In view of the foregoing, it would be desirable to provide a rowing weight training machine that can provide multiple orientations of the hands and multiple vertical planes of movement during exercise, as doing so can exercise different muscles or portions thereof.
The present invention can provide a rowing weight training machine that has the capability of enabling the exerciser to employ multiple hand positions and multiple vertical planes of movement. In certain embodiments, the inventive rowing weight training machine comprises: a frame; a seat assembly attached to the frame; a movement arm pivotally attached to the frame and movable along a generally longitudinal stroke path between a forward position and a rearward position; a resistance-imparting unit operatively connected with the movement arm to provide resistance to the movement arm as it moves from the forward position to the rearward position; a pair of handles to be grasped by an exerciser; and a pair of extension members, each of which is attached to a respective handle such that each handle is free to rotate about a longitudinal axis of the extension member. The extension members are attached to the movement arm (preferably via a universal ball joint) such that each extension member is free to at least partially rotate relative to the movement arm about vertical, longitudinal and transverse axes. Also, the extension members are of sufficient length and the extension members are attached to the movement arm so that the handles can be separated by a distance of at least 24 inches when the movement arm is in the rearward position. In this configuration, the exerciser has the option of performing the basic rowing motion with the hands in any orientation, and can pull the handles along multiple vertical planes to multiple positions in front of the chest and shoulders or outside the chest and shoulders.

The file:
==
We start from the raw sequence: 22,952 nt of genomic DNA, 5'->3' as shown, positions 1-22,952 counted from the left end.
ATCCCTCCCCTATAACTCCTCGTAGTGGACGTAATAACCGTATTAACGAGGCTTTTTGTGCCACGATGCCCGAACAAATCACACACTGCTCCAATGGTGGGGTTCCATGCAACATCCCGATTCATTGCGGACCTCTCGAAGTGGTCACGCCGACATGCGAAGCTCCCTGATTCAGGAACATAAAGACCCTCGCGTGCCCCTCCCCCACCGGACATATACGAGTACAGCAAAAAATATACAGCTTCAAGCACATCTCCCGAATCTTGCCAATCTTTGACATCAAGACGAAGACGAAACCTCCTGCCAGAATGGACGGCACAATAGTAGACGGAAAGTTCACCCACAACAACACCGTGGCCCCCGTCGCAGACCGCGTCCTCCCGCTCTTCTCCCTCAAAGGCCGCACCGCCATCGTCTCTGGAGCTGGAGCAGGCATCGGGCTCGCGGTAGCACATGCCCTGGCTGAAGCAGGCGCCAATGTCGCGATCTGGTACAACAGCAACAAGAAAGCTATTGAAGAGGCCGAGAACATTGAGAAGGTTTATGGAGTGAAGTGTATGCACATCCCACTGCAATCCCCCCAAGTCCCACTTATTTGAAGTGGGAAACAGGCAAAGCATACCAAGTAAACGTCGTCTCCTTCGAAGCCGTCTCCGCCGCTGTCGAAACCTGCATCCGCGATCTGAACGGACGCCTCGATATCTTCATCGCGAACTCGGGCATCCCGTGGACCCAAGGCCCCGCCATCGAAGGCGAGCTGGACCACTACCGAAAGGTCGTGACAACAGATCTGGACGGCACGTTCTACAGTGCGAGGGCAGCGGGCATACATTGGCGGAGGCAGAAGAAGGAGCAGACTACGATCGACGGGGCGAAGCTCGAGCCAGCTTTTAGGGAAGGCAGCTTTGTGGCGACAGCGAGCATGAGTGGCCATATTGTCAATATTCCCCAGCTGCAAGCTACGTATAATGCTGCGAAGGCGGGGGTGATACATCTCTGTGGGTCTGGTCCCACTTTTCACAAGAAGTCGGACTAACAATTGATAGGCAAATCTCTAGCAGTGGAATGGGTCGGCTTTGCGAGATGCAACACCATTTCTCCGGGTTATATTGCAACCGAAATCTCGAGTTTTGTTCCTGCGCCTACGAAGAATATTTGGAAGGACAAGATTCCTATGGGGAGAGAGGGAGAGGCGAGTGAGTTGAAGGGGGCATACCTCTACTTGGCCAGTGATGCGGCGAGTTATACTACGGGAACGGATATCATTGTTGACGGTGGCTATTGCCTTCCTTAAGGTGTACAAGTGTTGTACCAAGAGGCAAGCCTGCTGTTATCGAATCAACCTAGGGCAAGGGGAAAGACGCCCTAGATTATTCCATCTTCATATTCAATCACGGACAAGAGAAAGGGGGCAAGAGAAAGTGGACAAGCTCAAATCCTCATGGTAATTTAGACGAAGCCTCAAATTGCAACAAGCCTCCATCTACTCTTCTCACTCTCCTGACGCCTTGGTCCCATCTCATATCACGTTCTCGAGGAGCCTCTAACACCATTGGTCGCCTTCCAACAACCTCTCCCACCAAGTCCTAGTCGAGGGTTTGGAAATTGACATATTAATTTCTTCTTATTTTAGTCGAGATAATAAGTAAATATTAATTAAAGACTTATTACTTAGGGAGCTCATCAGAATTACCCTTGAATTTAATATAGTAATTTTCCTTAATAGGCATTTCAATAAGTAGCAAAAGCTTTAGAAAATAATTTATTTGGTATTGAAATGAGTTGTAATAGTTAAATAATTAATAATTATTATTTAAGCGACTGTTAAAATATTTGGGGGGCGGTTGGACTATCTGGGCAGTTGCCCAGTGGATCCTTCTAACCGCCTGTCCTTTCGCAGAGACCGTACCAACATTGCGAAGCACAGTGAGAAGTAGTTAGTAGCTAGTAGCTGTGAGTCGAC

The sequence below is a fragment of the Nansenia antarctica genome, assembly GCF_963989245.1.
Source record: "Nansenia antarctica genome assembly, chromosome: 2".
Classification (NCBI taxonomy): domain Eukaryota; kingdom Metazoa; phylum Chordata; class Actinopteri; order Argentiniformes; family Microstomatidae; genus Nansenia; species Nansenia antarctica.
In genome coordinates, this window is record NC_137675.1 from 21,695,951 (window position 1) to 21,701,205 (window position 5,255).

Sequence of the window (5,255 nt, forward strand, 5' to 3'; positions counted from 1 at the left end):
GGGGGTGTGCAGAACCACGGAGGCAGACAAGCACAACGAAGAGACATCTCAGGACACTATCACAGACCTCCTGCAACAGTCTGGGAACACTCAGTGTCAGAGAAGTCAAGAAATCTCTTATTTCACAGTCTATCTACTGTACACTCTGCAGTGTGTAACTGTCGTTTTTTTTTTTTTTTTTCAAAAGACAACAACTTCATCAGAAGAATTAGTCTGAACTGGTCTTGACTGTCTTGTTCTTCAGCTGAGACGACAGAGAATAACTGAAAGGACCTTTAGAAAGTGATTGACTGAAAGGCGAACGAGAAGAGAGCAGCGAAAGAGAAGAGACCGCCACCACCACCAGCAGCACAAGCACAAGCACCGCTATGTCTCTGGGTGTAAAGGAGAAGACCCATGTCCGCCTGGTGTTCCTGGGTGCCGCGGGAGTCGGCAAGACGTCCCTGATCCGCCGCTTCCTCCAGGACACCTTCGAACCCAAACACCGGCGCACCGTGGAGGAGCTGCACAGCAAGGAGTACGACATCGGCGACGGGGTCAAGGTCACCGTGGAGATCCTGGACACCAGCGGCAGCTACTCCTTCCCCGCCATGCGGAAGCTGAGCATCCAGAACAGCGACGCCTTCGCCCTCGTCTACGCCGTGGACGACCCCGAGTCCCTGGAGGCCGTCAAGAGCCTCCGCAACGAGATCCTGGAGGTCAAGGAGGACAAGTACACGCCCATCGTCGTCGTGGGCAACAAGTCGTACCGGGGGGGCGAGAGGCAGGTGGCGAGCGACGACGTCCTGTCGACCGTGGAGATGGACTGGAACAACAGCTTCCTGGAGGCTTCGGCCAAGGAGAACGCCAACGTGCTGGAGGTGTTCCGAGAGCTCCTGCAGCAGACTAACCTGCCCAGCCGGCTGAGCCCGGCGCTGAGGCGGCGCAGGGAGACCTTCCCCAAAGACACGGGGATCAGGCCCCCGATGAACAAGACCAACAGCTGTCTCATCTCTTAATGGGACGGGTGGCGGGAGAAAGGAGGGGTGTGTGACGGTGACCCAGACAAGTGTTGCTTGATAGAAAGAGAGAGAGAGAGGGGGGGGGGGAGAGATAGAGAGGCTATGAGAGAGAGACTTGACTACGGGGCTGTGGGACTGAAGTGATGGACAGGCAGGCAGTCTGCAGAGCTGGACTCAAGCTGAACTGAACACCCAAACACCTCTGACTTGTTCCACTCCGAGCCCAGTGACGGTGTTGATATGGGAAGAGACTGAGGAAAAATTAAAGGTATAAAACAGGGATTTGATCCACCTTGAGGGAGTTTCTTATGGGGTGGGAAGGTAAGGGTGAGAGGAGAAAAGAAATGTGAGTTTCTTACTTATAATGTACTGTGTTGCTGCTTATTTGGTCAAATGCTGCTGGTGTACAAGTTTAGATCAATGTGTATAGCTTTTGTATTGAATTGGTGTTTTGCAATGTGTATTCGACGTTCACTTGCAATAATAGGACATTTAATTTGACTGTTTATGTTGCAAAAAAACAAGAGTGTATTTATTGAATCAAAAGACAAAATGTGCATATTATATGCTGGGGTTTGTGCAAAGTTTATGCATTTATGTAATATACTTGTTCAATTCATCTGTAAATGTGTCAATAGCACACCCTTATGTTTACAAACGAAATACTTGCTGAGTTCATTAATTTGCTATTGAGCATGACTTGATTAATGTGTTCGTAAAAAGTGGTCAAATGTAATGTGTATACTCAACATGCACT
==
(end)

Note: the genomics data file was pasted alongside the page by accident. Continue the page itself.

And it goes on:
BRIEF DESCRIPTION OF THE FIGURES